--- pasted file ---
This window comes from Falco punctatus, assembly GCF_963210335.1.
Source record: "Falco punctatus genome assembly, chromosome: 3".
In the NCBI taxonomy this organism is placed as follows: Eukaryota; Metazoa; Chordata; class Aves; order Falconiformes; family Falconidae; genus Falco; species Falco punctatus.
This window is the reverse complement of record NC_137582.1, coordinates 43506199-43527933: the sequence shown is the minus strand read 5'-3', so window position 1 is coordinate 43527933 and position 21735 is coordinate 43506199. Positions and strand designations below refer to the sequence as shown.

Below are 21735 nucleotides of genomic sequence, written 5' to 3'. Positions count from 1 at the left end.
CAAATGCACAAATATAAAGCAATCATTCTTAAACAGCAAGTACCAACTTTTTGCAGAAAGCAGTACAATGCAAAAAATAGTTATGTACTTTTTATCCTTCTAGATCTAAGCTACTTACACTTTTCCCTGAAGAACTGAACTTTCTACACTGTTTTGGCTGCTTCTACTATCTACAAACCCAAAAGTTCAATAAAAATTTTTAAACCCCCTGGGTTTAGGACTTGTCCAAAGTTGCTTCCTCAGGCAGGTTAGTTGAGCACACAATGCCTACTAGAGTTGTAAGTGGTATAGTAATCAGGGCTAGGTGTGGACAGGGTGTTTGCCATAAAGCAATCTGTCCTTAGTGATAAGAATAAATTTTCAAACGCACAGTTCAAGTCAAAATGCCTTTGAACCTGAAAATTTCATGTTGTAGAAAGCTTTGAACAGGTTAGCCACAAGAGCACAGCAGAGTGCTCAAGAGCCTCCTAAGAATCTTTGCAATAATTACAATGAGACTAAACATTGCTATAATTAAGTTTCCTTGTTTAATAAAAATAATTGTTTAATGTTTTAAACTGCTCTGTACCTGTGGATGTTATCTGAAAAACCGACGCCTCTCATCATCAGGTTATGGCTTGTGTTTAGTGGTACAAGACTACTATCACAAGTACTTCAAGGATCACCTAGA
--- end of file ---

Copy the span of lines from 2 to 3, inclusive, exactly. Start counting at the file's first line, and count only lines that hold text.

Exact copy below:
Source record: "Falco punctatus genome assembly, chromosome: 3".
In the NCBI taxonomy this organism is placed as follows: Eukaryota; Metazoa; Chordata; class Aves; order Falconiformes; family Falconidae; genus Falco; species Falco punctatus.